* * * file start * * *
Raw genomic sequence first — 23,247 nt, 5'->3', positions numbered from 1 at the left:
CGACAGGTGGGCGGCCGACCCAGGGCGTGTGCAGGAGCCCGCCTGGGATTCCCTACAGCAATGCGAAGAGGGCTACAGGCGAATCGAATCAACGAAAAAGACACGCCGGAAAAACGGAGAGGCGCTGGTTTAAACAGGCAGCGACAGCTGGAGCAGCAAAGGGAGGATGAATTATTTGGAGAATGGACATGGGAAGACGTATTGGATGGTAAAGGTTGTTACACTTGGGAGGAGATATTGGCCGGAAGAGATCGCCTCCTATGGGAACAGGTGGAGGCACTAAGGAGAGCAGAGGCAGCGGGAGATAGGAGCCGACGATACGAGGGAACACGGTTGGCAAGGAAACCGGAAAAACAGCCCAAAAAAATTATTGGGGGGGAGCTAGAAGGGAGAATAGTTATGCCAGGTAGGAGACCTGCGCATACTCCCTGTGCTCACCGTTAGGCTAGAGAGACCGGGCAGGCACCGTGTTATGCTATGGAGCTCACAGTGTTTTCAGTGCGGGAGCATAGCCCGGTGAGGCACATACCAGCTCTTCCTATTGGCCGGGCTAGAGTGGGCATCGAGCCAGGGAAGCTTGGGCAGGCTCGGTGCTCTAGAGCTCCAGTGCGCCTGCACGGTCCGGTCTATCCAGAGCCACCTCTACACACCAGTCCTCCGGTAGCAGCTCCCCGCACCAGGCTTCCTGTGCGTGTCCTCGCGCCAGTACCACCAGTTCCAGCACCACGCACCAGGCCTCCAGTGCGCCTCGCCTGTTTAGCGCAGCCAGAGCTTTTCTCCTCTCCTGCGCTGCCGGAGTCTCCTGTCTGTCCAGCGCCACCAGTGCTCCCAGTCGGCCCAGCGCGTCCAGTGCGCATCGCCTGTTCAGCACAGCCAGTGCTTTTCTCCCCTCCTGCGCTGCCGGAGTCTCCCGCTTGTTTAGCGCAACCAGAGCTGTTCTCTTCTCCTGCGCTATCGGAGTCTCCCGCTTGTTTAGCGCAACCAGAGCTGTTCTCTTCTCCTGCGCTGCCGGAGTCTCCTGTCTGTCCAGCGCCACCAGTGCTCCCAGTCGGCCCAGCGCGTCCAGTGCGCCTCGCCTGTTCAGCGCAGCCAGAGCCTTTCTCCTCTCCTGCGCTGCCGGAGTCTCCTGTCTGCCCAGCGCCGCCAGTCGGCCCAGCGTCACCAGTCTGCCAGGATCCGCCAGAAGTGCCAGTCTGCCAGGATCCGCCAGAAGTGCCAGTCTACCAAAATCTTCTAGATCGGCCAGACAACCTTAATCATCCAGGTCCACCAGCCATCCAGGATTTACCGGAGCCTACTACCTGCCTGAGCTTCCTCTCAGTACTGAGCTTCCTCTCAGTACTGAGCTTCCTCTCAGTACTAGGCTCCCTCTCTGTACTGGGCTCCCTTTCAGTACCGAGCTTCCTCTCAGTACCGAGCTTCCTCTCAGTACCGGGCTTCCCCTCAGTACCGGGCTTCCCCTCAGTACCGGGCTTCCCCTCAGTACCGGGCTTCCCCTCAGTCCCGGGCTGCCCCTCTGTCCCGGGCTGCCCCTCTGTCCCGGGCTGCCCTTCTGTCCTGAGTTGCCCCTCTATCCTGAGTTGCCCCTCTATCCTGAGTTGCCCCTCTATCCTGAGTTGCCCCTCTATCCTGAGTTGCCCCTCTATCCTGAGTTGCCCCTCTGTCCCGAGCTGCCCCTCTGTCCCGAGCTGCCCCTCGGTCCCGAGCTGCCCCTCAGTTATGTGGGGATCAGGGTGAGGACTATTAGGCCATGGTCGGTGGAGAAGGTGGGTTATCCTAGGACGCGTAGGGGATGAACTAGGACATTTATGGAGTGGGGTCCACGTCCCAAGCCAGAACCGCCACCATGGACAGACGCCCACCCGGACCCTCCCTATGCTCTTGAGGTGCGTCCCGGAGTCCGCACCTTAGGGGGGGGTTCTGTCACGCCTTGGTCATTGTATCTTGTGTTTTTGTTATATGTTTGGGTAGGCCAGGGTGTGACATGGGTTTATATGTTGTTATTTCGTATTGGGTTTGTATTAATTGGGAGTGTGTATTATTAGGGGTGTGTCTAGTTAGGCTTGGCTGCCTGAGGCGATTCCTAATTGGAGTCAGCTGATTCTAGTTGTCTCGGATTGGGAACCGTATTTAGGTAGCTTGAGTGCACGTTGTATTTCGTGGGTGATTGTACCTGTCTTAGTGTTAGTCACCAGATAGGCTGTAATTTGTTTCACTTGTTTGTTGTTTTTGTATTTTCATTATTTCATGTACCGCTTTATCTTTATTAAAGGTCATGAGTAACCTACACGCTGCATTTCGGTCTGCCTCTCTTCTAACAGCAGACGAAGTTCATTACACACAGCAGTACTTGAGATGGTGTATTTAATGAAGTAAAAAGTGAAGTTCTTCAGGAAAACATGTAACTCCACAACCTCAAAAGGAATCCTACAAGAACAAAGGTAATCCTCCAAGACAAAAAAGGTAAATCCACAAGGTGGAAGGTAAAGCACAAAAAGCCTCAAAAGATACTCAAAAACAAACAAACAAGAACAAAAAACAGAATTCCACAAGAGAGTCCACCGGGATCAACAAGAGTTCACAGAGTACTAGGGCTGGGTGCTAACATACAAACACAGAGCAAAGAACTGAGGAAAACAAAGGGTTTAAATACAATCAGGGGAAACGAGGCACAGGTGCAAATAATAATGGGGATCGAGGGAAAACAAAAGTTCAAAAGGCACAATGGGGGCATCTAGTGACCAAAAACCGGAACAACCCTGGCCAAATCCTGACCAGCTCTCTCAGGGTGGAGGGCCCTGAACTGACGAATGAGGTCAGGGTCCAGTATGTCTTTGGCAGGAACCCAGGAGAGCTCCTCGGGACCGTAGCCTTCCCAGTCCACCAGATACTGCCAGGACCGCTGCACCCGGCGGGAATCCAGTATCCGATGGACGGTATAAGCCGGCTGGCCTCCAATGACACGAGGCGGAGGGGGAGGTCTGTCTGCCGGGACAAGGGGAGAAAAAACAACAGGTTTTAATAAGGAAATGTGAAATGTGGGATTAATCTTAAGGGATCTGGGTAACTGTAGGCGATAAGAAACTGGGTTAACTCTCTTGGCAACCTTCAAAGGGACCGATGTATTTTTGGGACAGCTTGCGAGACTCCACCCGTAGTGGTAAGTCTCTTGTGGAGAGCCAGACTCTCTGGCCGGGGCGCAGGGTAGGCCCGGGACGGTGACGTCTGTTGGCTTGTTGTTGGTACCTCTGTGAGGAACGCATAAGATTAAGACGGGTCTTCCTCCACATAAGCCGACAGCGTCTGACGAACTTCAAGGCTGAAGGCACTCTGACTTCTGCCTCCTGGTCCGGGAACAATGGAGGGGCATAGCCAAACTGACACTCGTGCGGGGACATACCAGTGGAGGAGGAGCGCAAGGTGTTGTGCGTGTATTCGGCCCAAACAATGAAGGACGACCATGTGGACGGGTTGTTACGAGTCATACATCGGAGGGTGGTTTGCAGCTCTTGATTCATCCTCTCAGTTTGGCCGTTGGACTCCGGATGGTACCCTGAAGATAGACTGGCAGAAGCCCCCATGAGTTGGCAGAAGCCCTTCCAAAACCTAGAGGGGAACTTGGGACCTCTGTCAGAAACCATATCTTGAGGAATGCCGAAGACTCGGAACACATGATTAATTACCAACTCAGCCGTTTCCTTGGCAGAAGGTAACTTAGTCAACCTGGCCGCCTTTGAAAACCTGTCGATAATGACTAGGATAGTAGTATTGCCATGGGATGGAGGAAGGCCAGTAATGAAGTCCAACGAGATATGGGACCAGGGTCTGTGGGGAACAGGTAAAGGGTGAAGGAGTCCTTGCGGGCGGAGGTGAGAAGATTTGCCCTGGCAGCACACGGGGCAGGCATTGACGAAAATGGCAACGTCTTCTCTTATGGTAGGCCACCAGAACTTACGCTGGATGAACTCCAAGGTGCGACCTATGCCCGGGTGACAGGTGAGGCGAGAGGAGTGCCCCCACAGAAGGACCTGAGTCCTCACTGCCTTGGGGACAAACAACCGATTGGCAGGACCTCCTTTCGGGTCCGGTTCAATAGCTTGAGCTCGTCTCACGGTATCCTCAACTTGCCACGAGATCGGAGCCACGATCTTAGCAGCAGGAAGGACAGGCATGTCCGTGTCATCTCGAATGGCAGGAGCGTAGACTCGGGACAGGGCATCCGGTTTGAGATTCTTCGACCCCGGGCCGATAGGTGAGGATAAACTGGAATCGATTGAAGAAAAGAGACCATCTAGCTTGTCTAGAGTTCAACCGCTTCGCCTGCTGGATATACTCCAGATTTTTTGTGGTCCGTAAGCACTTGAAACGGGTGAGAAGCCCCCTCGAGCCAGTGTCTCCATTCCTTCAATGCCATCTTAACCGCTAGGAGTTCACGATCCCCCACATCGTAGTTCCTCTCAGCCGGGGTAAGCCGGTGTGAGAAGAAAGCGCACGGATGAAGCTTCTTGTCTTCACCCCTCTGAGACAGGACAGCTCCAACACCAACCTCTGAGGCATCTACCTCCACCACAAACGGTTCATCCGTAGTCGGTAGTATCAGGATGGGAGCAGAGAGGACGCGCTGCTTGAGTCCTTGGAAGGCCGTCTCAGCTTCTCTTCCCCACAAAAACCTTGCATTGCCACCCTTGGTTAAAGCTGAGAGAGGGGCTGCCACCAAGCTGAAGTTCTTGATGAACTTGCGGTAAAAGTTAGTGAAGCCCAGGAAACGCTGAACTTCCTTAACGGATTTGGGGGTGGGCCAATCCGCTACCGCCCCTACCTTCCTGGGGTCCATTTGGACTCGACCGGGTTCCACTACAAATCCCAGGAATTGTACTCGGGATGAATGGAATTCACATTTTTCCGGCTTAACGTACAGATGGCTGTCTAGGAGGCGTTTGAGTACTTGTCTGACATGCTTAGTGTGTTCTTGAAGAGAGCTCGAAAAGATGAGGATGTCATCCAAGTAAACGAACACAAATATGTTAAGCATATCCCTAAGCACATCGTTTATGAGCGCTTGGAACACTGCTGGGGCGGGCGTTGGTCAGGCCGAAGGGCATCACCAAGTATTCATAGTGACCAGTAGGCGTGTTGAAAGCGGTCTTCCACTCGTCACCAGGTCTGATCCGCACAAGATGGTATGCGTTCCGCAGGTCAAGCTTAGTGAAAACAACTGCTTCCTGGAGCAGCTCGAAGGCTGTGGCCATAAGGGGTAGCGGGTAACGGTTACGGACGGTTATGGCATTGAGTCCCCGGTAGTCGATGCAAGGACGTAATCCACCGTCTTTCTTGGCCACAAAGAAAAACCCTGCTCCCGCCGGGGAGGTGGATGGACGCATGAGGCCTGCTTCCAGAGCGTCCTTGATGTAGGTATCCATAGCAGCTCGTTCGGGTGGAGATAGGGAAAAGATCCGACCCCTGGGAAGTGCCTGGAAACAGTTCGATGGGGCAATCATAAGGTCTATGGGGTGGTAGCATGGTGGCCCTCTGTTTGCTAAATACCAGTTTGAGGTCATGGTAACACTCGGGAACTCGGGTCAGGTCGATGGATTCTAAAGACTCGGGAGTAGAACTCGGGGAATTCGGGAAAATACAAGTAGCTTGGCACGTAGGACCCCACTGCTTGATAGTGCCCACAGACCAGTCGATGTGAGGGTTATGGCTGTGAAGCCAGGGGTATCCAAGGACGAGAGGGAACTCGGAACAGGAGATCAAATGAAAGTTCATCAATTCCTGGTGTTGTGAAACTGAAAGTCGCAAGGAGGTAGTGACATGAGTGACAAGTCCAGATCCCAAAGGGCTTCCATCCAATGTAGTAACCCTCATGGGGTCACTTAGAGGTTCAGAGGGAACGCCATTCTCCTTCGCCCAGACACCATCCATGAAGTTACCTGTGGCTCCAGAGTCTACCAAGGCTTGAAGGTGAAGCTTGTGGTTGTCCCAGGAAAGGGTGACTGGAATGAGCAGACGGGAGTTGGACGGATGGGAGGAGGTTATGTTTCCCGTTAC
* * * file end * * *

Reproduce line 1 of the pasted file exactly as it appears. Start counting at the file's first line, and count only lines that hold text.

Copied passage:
Raw genomic sequence first — 23,247 nt, 5'->3', positions numbered from 1 at the left: